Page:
[T]o compel a man to furnish contributions of money for the propagation of opinions which he disbelieves is sinful and tyrannical; that even the forcing him to support this or that teacher of his own religious persuasion is depriving him of the comfortable liberty of giving his contributions to the particular pastor whose morals he would make his pattern.
12 Hening's Stat. 85. Its operative language emphatically stated:
That no man shall be compelled to frequent or support any religious worship, place, or ministry whatsoever, nor shall be enforced, restrained, molested, or burthened in his body or goods, nor shall otherwise suffer on account of his religious opinions or belief. . . .
Id. at 86. [n14]
Justice Rutledge summed up Madison's views in the following terms:
In no phase was he more unrelentingly absolute than in opposing state support or aid by taxation. Not even "three pence" contribution was thus to be exacted from [p504] any citizen for such a purpose. Tithes had been the lifeblood of establishment before and after other compulsions disappeared. Madison and his coworkers made no exceptions or abridgments to the complete separation [between church and state] they created. Their objection was not to small tithes. It was to any tithes whatsoever. "If it were lawful to impose a small tax for religion, the admission would pave the way for oppressive levies." Not the amount, but "the principle of the assessment was wrong."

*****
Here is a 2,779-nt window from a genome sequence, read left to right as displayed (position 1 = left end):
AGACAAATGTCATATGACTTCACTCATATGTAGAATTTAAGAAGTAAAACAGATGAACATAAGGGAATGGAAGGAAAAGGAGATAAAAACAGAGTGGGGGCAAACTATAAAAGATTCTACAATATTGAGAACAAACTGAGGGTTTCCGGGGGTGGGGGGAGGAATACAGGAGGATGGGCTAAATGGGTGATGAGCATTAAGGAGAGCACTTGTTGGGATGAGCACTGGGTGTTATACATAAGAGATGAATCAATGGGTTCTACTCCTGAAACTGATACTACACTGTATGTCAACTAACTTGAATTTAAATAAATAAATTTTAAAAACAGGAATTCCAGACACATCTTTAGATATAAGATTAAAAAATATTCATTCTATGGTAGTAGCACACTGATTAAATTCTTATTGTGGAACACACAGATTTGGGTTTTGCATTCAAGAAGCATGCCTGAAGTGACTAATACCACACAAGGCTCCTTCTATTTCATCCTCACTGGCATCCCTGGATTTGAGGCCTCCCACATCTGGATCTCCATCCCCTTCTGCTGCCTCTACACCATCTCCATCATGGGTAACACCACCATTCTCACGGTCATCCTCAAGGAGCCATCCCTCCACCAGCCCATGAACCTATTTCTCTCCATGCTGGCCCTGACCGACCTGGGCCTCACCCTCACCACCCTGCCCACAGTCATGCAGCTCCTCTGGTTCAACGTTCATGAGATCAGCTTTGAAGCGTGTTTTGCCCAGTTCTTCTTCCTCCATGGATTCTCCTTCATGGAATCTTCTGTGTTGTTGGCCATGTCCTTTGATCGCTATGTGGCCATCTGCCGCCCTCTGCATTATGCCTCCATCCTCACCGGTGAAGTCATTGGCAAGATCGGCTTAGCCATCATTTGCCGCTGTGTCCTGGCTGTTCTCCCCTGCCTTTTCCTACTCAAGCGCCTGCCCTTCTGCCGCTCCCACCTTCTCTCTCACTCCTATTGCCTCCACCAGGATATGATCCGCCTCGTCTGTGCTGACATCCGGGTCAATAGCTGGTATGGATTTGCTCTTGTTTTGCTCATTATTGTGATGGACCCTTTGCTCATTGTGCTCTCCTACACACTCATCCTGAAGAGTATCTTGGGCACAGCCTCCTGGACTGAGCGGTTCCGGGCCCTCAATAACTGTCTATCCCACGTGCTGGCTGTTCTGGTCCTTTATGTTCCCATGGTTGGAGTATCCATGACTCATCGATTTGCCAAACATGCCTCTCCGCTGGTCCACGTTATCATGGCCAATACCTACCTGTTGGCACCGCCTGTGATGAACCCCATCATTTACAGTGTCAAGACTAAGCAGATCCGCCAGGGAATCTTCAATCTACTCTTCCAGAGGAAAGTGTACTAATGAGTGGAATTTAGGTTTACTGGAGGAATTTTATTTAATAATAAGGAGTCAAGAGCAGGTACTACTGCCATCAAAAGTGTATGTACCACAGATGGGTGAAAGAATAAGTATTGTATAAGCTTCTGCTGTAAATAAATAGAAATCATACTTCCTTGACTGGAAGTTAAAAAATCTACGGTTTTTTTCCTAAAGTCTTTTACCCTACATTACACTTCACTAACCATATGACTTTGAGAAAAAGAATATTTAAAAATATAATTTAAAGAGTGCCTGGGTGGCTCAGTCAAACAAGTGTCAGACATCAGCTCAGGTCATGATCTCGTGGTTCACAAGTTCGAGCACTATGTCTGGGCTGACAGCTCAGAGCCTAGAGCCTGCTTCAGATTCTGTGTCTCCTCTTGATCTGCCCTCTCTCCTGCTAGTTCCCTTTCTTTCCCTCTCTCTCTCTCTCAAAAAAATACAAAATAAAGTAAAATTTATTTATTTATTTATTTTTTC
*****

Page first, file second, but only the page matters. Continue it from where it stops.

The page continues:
Everson, supra, at 401 (citation omitted).
It is clear, in the light of this history, that one of the primary purposes of the Establishment Clause was to prevent the use of tax moneys for religious purposes. The taxpayer was the direct and intended beneficiary of the prohibition on financial aid to religion. [n15] This basic understanding of the meaning of the Establishment Clause explains why the Court in Everson, while rejecting appellant's claim on the merits, [p505] perceived the issue presented there as it did. The appellant sued "in his capacity as a district taxpayer," 330 U.S. at 3, challenging the actions of the Board of Education in passing a resolution providing reimbursement to parents for the cost of transporting their children to parochial schools, and seeking to have that resolution "set aside." Appellant's Establishment Clause claim was precisely that the "statute . . . forced inhabitants to pay taxes to help support and maintain" church schools. Id. at 5. It seems obvious that all the Justices who participated in Everson would have agreed with Justice Jackson's succinct statement of the question presented: "Is it constitutional to tax this complainant to pay the cost of carrying pupils to Church schools of one specified denomination?" Id. at 21 (dissenting opinion). Given this view of the issues, could it fairly be doubted that this taxpayer alleged injury in precisely the form that the Establishment Clause sought to make actionable? [n16]